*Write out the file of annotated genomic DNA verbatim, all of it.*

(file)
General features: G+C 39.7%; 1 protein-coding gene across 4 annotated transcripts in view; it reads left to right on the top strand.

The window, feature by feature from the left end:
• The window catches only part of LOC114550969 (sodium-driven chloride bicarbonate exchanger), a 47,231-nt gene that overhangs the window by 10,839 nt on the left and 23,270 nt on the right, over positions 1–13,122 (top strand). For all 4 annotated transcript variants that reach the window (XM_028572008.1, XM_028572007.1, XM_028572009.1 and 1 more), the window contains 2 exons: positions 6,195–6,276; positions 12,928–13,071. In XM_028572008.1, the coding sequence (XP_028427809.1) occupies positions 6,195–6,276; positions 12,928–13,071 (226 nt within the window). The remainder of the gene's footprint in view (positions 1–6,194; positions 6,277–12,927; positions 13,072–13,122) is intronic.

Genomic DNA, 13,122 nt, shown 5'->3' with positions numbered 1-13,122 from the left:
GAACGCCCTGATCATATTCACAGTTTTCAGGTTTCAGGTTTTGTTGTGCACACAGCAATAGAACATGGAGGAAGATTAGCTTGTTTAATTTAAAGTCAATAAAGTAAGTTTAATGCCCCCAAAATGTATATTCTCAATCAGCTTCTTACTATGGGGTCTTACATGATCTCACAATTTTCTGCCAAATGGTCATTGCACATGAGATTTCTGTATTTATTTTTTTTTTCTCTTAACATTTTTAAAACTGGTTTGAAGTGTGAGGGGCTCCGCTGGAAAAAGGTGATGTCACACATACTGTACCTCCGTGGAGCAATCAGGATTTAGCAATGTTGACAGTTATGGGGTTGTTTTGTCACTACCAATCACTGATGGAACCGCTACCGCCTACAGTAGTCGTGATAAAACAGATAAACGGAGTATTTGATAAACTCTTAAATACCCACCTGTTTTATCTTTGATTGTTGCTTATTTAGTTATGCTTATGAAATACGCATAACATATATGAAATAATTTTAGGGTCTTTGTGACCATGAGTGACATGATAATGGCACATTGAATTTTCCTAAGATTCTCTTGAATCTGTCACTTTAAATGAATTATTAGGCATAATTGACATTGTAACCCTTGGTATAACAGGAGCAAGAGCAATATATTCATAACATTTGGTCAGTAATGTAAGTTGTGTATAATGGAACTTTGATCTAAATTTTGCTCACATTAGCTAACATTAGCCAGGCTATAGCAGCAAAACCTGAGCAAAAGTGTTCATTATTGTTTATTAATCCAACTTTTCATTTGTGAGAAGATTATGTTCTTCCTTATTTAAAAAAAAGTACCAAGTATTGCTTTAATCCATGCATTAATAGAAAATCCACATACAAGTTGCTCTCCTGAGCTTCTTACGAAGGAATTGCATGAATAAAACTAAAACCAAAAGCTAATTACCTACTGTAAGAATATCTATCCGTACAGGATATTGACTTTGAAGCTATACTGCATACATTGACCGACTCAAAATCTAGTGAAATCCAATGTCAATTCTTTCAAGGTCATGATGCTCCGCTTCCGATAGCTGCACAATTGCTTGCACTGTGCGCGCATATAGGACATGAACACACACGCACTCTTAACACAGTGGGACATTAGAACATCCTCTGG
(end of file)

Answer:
General features: G+C 39.7%; 1 protein-coding gene across 4 annotated transcripts in view; it reads left to right on the top strand.

The window, feature by feature from the left end:
• The window catches only part of LOC114550969 (sodium-driven chloride bicarbonate exchanger), a 47,231-nt gene that overhangs the window by 10,839 nt on the left and 23,270 nt on the right, over positions 1–13,122 (top strand). For all 4 annotated transcript variants that reach the window (XM_028572008.1, XM_028572007.1, XM_028572009.1 and 1 more), the window contains 2 exons: positions 6,195–6,276; positions 12,928–13,071. In XM_028572008.1, the coding sequence (XP_028427809.1) occupies positions 6,195–6,276; positions 12,928–13,071 (226 nt within the window). The remainder of the gene's footprint in view (positions 1–6,194; positions 6,277–12,927; positions 13,072–13,122) is intronic.

Genomic DNA, 13,122 nt, shown 5'->3' with positions numbered 1-13,122 from the left:
GAACGCCCTGATCATATTCACAGTTTTCAGGTTTCAGGTTTTGTTGTGCACACAGCAATAGAACATGGAGGAAGATTAGCTTGTTTAATTTAAAGTCAATAAAGTAAGTTTAATGCCCCCAAAATGTATATTCTCAATCAGCTTCTTACTATGGGGTCTTACATGATCTCACAATTTTCTGCCAAATGGTCATTGCACATGAGATTTCTGTATTTATTTTTTTTTTCTCTTAACATTTTTAAAACTGGTTTGAAGTGTGAGGGGCTCCGCTGGAAAAAGGTGATGTCACACATACTGTACCTCCGTGGAGCAATCAGGATTTAGCAATGTTGACAGTTATGGGGTTGTTTTGTCACTACCAATCACTGATGGAACCGCTACCGCCTACAGTAGTCGTGATAAAACAGATAAACGGAGTATTTGATAAACTCTTAAATACCCACCTGTTTTATCTTTGATTGTTGCTTATTTAGTTATGCTTATGAAATACGCATAACATATATGAAATAATTTTAGGGTCTTTGTGACCATGAGTGACATGATAATGGCACATTGAATTTTCCTAAGATTCTCTTGAATCTGTCACTTTAAATGAATTATTAGGCATAATTGACATTGTAACCCTTGGTATAACAGGAGCAAGAGCAATATATTCATAACATTTGGTCAGTAATGTAAGTTGTGTATAATGGAACTTTGATCTAAATTTTGCTCACATTAGCTAACATTAGCCAGGCTATAGCAGCAAAACCTGAGCAAAAGTGTTCATTATTGTTTATTAATCCAACTTTTCATTTGTGAGAAGATTATGTTCTTCCTTATTTAAAAAAAAGTACCAAGTATTGCTTTAATCCATGCATTAATAGAAAATCCACATACAAGTTGCTCTCCTGAGCTTCTTACGAAGGAATTGCATGAATAAAACTAAAACCAAAAGCTAATTACCTACTGTAAGAATATCTATCCGTACAGGATATTGACTTTGAAGCTATACTGCATACATTGACCGACTCAAAATCTAGTGAAATCCAATGTCAATTCTTTCAAGGTCATGATGCTCCGCTTCCGATAGCTGCACAATTGCTTGCACTGTGCGCGCATATAGGACATGAACACACACGCACTCTTAACACAGTGGGACATTAGAACATCCTCTGG